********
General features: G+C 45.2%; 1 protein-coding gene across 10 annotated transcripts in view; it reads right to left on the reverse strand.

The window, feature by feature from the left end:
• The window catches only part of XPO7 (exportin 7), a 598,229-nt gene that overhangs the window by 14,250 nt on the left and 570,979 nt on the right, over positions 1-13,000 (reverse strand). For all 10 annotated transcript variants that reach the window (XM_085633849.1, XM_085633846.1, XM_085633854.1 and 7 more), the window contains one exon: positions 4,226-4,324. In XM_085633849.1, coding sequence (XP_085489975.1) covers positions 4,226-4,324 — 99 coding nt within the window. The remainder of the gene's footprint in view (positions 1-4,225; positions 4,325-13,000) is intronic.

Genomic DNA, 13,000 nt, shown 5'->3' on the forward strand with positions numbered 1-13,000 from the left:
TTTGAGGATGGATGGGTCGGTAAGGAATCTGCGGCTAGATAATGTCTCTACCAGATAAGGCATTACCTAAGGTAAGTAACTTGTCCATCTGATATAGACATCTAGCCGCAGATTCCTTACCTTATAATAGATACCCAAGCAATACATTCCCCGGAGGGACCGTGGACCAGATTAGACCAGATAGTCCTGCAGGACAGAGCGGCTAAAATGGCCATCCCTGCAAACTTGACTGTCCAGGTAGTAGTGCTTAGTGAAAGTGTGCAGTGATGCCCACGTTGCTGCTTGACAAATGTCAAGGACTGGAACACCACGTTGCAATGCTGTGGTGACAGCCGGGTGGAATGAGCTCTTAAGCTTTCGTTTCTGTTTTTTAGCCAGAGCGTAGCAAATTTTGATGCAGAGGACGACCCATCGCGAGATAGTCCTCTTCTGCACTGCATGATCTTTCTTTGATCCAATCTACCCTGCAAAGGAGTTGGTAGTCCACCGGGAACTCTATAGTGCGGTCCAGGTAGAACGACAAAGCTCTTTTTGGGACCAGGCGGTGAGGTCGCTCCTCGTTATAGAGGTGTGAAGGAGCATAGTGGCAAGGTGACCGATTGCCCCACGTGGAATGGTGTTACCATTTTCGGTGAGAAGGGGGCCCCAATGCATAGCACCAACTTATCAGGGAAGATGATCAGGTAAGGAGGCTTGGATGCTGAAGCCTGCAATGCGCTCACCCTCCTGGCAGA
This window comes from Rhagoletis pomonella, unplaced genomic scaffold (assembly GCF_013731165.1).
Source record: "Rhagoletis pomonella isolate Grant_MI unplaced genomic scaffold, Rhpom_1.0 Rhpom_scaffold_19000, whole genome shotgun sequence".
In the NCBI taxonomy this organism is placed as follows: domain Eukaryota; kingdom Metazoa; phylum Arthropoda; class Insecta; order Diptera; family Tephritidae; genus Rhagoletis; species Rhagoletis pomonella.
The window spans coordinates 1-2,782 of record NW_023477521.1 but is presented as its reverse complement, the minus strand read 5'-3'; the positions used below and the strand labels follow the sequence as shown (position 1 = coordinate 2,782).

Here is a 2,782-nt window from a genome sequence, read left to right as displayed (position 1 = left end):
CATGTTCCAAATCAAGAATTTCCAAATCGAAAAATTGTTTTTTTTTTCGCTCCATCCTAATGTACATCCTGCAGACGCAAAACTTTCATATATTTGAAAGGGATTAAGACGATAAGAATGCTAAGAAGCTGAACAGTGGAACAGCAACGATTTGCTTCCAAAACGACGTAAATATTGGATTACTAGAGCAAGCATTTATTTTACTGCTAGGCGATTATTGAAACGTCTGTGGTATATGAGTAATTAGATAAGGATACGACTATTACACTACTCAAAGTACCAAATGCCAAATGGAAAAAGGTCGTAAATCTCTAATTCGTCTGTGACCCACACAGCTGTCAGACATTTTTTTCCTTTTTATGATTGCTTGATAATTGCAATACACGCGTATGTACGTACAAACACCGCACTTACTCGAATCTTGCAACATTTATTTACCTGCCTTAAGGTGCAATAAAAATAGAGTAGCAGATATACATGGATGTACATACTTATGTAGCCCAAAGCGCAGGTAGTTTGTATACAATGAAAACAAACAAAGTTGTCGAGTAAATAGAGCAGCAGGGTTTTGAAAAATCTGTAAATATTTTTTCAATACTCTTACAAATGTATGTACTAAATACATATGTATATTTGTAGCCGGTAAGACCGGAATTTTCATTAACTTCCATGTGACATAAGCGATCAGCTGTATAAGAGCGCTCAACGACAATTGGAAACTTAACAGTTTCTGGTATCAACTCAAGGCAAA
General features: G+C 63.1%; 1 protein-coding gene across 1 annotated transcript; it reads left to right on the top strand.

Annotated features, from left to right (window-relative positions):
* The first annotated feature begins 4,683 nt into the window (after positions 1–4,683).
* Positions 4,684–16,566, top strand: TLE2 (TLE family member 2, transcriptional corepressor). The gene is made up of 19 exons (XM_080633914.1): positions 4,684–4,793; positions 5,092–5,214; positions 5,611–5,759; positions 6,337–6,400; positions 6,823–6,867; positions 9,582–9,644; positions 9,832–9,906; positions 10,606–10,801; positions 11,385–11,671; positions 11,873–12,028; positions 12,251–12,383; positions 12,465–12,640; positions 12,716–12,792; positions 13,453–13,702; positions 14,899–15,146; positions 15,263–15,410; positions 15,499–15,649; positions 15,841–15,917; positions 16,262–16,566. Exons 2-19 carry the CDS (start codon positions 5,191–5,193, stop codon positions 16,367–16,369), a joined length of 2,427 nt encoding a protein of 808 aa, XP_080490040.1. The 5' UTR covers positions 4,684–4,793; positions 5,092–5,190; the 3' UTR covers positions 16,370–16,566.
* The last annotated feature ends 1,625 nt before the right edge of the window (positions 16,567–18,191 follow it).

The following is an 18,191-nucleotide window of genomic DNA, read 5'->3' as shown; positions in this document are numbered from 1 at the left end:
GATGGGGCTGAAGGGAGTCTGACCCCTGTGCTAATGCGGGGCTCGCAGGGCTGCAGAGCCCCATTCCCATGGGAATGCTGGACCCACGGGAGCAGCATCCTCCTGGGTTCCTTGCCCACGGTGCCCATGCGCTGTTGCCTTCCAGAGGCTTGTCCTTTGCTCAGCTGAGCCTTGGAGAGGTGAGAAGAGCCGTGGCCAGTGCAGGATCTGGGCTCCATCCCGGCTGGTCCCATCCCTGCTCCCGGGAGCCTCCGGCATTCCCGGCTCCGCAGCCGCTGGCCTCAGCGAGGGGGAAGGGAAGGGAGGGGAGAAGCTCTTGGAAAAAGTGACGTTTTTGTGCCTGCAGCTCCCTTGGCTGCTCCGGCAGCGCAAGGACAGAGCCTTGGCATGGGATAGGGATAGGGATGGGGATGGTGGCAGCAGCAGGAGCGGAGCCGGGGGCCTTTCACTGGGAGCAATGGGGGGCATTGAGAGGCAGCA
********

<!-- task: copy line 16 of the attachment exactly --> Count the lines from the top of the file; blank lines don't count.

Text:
* The last annotated feature ends 1,625 nt before the right edge of the window (positions 16,567–18,191 follow it).